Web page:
Friday, December 12th, 2008
now browsing by day
The “big 3” automakers are no longer the real US auto production base. Honda, Nissan, Toyota (and their “hidden” brands) make cars for the US market here, and their sales are a significant part of domestic auto production.
The big 3 probably make more US-sold cars in Mexico and Canada then the Japanese make in the US.
And yes, I know that “make” doesn’t mean anything when parts and intermediate assemblies criss-cross the world several times before final assembly.
The UAW is terrified of the manufacturers seeking bankruptcy protection because it’s the closest the mfrs will ever get to rewriting work rules, pay scales and no-show job requirements. And all of those factors have one underlying concept: dues collection (and that cash doesn’t go to retiree health benefits, either).
If Ford, Chrysler, GM “go away”, then their brands, intellectual property (think of the hundreds of thousands of patents they hold), usable production capacity, and employable, productive people (minus their union contracts) will be snapped up at auction by the hedge funds that still have cash (yup there are a few, and I bet you could raise 4 billion in about 20 minutes to go shopping at a Detroit fire sale) or other capital-flush enterprises. Christ, if someone can invest $37million in a blog (Huffington Post), there must be capital for an automaker.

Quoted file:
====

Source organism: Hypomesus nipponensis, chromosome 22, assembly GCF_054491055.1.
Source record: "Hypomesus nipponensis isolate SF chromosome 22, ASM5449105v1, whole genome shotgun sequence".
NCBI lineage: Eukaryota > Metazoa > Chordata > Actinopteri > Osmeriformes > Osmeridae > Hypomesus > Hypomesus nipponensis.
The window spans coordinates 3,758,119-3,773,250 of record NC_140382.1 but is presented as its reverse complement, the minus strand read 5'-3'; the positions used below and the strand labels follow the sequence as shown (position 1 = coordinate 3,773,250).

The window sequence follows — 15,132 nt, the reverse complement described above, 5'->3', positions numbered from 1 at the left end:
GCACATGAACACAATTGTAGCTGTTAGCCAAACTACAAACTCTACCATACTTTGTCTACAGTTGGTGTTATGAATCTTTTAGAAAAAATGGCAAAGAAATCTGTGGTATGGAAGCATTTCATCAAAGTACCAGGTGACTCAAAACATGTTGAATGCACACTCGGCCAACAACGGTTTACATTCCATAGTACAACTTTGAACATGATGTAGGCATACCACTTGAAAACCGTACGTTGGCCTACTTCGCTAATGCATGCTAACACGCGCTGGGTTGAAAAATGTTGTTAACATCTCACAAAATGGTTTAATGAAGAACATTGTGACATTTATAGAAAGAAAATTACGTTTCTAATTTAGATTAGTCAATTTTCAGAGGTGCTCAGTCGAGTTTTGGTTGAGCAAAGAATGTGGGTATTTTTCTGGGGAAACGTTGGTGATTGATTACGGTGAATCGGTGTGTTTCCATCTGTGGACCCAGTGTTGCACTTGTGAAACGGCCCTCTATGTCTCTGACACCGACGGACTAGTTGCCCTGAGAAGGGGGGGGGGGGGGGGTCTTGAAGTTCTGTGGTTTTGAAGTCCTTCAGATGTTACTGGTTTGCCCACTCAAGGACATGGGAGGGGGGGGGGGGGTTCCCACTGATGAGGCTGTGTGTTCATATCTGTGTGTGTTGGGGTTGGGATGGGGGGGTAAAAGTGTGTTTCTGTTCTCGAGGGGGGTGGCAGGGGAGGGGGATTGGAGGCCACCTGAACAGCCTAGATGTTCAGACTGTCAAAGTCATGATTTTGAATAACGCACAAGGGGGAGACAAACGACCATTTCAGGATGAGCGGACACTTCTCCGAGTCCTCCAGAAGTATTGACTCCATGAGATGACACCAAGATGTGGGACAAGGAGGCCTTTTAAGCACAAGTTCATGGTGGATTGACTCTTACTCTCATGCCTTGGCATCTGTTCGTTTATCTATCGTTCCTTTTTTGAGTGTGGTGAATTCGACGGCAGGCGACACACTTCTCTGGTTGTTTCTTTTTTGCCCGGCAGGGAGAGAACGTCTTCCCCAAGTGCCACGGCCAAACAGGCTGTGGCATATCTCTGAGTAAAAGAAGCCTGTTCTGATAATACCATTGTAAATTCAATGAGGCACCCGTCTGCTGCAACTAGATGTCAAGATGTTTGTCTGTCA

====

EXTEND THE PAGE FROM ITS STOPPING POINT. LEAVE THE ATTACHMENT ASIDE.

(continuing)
Isn’t a hedge fund or Japanese manufacturer-led bailout at $0.25 on the dollar better than a runaway train government bailout at $5 on the dollar (how much actually has to be collected from us for each dollar paid out in a bailout)? Which will result in more “real” production of US autos and a better workforce and supply chain?
Yes, hedge funds are corrupt and leaky, just like a Federal agency, but they are much more efficient at it, and they didn’t point a gun at anyone’s head to get the money.
Finally, cars made by Detroit suck. Bottom line, they fall apart, they burn gas like there’s a royalty arrangement involved, they lack features, and they’re just not as much fun to drive. If a non-Detroit car sucks, it’s likely that the suck factors will be addressed in the near future, OR, it’s OK, because you still got value for money.
Which products should the market encourage?
Bzzt. Sorry. Too late. The market spoke long ago.
Thanks for listening. When I try to talk to my cats about this, they just get up and walk away.
Come on! Let’s hear how utterly, completely, and thoroughly wrong I am! Speak up!